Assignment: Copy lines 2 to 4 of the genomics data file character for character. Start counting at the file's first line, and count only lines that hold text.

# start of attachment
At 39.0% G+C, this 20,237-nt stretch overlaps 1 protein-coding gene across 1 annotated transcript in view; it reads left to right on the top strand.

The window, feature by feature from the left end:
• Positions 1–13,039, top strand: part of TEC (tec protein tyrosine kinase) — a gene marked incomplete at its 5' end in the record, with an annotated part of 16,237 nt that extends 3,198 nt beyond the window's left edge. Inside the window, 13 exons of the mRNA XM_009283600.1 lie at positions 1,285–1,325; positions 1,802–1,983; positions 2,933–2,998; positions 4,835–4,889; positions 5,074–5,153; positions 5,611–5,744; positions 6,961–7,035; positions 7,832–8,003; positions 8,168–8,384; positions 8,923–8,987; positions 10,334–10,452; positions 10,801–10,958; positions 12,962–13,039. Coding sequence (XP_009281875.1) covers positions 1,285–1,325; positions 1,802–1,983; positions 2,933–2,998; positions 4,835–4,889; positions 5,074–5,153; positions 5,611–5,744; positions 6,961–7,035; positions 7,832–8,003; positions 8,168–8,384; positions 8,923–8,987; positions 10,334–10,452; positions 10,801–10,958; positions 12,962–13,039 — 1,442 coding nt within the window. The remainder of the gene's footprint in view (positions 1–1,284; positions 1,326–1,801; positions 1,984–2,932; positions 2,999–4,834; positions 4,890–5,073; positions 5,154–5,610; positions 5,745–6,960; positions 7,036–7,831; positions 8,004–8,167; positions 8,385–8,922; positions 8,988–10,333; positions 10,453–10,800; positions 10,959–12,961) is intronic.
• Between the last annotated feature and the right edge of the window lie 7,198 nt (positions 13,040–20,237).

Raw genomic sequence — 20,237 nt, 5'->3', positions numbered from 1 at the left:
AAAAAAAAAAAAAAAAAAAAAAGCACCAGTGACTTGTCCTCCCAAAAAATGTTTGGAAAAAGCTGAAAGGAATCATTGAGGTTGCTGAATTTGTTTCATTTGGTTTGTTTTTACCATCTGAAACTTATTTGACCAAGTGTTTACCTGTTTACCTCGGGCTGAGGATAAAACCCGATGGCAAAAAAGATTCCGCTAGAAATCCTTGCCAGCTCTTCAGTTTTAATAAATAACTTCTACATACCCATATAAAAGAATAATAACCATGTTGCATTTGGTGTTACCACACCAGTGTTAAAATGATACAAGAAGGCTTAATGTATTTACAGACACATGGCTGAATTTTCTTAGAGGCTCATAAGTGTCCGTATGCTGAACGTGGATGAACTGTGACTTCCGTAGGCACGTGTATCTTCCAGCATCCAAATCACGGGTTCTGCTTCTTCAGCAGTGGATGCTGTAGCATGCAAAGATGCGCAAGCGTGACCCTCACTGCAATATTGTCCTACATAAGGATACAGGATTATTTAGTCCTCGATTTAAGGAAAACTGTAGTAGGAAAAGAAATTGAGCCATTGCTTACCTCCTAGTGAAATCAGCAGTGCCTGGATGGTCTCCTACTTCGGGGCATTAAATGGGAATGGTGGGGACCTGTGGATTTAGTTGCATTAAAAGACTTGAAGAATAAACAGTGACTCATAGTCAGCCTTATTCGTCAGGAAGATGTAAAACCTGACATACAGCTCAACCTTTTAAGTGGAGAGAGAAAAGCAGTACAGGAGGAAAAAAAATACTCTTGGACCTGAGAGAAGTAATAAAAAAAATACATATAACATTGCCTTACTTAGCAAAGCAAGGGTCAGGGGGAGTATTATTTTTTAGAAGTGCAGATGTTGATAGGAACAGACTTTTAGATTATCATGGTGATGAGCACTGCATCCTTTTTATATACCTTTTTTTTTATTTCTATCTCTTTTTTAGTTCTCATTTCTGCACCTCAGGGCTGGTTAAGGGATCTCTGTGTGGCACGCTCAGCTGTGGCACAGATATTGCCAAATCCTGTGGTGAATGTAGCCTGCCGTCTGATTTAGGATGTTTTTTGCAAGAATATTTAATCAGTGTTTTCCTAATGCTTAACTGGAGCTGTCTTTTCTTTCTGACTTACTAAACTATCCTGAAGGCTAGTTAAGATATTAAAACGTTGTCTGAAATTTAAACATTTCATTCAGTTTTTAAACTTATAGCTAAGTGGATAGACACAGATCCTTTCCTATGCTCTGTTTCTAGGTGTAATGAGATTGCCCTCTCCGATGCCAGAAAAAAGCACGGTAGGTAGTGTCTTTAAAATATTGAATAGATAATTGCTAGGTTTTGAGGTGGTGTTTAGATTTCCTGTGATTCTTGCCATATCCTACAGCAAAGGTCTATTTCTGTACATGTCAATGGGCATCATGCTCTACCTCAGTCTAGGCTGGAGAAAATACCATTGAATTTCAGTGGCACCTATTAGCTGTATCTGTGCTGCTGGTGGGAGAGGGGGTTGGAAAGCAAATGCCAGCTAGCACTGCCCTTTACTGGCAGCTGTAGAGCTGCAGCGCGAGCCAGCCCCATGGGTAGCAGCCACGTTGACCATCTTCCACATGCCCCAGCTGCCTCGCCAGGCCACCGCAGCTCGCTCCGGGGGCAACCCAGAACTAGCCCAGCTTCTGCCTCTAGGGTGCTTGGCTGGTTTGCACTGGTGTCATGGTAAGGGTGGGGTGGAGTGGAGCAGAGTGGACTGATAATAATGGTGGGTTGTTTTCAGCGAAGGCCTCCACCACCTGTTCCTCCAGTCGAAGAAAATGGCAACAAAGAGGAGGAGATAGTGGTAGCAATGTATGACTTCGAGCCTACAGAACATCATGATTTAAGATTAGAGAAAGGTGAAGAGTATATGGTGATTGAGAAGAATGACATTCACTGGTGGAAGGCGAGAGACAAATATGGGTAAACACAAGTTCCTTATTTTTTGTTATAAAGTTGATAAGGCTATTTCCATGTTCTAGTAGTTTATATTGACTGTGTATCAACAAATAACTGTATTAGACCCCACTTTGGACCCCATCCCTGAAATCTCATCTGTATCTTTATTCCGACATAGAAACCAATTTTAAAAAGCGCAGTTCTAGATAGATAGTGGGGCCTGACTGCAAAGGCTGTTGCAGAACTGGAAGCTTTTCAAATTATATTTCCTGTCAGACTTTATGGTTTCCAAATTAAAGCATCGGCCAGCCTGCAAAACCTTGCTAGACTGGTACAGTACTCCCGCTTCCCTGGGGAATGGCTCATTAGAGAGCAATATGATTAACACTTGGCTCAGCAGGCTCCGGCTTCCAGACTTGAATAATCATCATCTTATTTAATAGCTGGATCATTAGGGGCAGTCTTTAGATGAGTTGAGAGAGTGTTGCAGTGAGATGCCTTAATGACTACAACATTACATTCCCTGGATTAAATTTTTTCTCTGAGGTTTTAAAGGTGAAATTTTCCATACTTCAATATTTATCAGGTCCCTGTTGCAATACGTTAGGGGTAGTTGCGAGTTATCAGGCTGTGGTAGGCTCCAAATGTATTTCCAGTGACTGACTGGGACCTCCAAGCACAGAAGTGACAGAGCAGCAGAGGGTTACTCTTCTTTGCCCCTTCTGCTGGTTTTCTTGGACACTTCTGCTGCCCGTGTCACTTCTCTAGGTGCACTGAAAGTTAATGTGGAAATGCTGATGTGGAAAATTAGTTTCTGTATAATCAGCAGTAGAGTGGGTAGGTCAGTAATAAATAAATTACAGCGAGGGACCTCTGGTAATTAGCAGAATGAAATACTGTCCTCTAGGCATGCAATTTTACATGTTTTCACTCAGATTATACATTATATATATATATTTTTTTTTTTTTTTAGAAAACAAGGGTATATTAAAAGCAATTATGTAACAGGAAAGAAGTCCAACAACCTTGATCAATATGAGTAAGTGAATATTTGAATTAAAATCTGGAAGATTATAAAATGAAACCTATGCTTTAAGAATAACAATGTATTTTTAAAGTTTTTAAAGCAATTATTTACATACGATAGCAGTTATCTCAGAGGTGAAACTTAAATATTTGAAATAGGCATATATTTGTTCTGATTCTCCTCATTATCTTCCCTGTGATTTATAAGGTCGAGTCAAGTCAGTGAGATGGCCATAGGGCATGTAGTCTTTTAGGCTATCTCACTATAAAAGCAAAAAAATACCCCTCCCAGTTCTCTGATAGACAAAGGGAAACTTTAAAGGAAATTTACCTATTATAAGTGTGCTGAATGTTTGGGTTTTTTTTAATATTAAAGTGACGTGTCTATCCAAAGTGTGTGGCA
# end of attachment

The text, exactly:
The window, feature by feature from the left end:
• Positions 1–13,039, top strand: part of TEC (tec protein tyrosine kinase) — a gene marked incomplete at its 5' end in the record, with an annotated part of 16,237 nt that extends 3,198 nt beyond the window's left edge. Inside the window, 13 exons of the mRNA XM_009283600.1 lie at positions 1,285–1,325; positions 1,802–1,983; positions 2,933–2,998; positions 4,835–4,889; positions 5,074–5,153; positions 5,611–5,744; positions 6,961–7,035; positions 7,832–8,003; positions 8,168–8,384; positions 8,923–8,987; positions 10,334–10,452; positions 10,801–10,958; positions 12,962–13,039. Coding sequence (XP_009281875.1) covers positions 1,285–1,325; positions 1,802–1,983; positions 2,933–2,998; positions 4,835–4,889; positions 5,074–5,153; positions 5,611–5,744; positions 6,961–7,035; positions 7,832–8,003; positions 8,168–8,384; positions 8,923–8,987; positions 10,334–10,452; positions 10,801–10,958; positions 12,962–13,039 — 1,442 coding nt within the window. The remainder of the gene's footprint in view (positions 1–1,284; positions 1,326–1,801; positions 1,984–2,932; positions 2,999–4,834; positions 4,890–5,073; positions 5,154–5,610; positions 5,745–6,960; positions 7,036–7,831; positions 8,004–8,167; positions 8,385–8,922; positions 8,988–10,333; positions 10,453–10,800; positions 10,959–12,961) is intronic.
• Between the last annotated feature and the right edge of the window lie 7,198 nt (positions 13,040–20,237).